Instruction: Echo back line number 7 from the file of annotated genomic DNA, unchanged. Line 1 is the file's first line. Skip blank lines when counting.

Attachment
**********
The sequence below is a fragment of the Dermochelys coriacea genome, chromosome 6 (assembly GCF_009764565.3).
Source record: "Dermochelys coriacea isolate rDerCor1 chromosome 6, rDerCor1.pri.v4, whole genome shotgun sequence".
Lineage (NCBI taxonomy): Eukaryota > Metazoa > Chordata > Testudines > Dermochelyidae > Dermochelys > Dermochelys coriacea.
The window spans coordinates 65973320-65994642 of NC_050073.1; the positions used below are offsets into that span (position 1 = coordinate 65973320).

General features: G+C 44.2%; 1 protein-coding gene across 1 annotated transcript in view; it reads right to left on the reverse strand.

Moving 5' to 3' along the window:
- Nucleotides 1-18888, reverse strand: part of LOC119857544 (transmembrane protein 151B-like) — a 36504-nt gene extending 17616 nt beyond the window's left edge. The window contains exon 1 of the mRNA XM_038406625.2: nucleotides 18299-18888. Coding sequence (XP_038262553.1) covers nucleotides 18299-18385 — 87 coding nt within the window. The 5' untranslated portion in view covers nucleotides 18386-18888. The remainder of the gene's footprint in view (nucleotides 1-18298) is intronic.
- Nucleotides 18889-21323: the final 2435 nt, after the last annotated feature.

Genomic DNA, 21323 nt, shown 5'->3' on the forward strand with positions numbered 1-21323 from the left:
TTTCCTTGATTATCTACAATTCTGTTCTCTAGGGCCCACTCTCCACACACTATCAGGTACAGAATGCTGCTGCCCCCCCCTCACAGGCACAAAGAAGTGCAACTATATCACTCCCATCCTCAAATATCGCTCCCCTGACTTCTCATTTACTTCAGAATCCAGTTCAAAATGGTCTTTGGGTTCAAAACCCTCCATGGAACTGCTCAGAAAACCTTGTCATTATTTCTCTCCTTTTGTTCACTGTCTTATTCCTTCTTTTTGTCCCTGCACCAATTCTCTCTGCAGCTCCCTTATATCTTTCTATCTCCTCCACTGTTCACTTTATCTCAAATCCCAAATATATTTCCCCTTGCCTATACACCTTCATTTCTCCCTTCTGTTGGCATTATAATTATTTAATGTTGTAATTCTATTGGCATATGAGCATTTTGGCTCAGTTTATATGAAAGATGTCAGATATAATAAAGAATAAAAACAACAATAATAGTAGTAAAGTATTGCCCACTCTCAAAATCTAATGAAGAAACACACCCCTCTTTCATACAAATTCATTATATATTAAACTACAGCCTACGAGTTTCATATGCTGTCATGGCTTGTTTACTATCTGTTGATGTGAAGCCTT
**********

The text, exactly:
- Nucleotides 1-18888, reverse strand: part of LOC119857544 (transmembrane protein 151B-like) — a 36504-nt gene extending 17616 nt beyond the window's left edge. The window contains exon 1 of the mRNA XM_038406625.2: nucleotides 18299-18888. Coding sequence (XP_038262553.1) covers nucleotides 18299-18385 — 87 coding nt within the window. The 5' untranslated portion in view covers nucleotides 18386-18888. The remainder of the gene's footprint in view (nucleotides 1-18298) is intronic.